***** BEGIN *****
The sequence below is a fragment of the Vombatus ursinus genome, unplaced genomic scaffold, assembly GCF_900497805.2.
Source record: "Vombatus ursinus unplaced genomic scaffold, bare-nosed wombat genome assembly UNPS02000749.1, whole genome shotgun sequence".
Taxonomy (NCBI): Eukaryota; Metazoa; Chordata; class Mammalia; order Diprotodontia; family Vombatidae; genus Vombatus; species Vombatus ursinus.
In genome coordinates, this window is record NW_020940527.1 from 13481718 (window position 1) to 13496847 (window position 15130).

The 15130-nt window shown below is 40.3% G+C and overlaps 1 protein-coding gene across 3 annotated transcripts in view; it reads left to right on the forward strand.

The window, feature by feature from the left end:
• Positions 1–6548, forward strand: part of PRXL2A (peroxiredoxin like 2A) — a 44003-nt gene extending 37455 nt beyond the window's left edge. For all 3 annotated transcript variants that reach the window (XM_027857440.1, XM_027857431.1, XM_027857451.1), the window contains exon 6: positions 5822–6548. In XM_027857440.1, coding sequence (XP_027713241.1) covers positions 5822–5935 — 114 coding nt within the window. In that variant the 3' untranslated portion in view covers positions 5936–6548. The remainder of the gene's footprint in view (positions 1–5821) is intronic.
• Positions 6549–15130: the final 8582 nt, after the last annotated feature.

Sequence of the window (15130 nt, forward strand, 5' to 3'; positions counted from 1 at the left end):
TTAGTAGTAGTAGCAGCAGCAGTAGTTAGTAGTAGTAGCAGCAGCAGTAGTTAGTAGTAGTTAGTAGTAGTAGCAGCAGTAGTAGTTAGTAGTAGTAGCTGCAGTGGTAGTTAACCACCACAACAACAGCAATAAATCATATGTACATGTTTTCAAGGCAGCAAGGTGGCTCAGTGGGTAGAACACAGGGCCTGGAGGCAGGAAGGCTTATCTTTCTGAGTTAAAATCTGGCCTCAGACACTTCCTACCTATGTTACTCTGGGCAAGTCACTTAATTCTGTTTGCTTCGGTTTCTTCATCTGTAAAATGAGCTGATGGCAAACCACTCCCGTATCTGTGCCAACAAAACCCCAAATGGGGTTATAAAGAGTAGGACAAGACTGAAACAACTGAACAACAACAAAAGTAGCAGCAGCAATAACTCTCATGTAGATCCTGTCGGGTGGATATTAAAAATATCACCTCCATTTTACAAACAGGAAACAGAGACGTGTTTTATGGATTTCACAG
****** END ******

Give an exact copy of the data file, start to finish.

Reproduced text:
The sequence below is a fragment of the Vombatus ursinus genome, unplaced genomic scaffold, assembly GCF_900497805.2.
Source record: "Vombatus ursinus unplaced genomic scaffold, bare-nosed wombat genome assembly UNPS02000749.1, whole genome shotgun sequence".
Taxonomy (NCBI): Eukaryota; Metazoa; Chordata; class Mammalia; order Diprotodontia; family Vombatidae; genus Vombatus; species Vombatus ursinus.
In genome coordinates, this window is record NW_020940527.1 from 13481718 (window position 1) to 13496847 (window position 15130).

The 15130-nt window shown below is 40.3% G+C and overlaps 1 protein-coding gene across 3 annotated transcripts in view; it reads left to right on the forward strand.

The window, feature by feature from the left end:
• Positions 1–6548, forward strand: part of PRXL2A (peroxiredoxin like 2A) — a 44003-nt gene extending 37455 nt beyond the window's left edge. For all 3 annotated transcript variants that reach the window (XM_027857440.1, XM_027857431.1, XM_027857451.1), the window contains exon 6: positions 5822–6548. In XM_027857440.1, coding sequence (XP_027713241.1) covers positions 5822–5935 — 114 coding nt within the window. In that variant the 3' untranslated portion in view covers positions 5936–6548. The remainder of the gene's footprint in view (positions 1–5821) is intronic.
• Positions 6549–15130: the final 8582 nt, after the last annotated feature.

Sequence of the window (15130 nt, forward strand, 5' to 3'; positions counted from 1 at the left end):
TTAGTAGTAGTAGCAGCAGCAGTAGTTAGTAGTAGTAGCAGCAGCAGTAGTTAGTAGTAGTTAGTAGTAGTAGCAGCAGTAGTAGTTAGTAGTAGTAGCTGCAGTGGTAGTTAACCACCACAACAACAGCAATAAATCATATGTACATGTTTTCAAGGCAGCAAGGTGGCTCAGTGGGTAGAACACAGGGCCTGGAGGCAGGAAGGCTTATCTTTCTGAGTTAAAATCTGGCCTCAGACACTTCCTACCTATGTTACTCTGGGCAAGTCACTTAATTCTGTTTGCTTCGGTTTCTTCATCTGTAAAATGAGCTGATGGCAAACCACTCCCGTATCTGTGCCAACAAAACCCCAAATGGGGTTATAAAGAGTAGGACAAGACTGAAACAACTGAACAACAACAAAAGTAGCAGCAGCAATAACTCTCATGTAGATCCTGTCGGGTGGATATTAAAAATATCACCTCCATTTTACAAACAGGAAACAGAGACGTGTTTTATGGATTTCACAG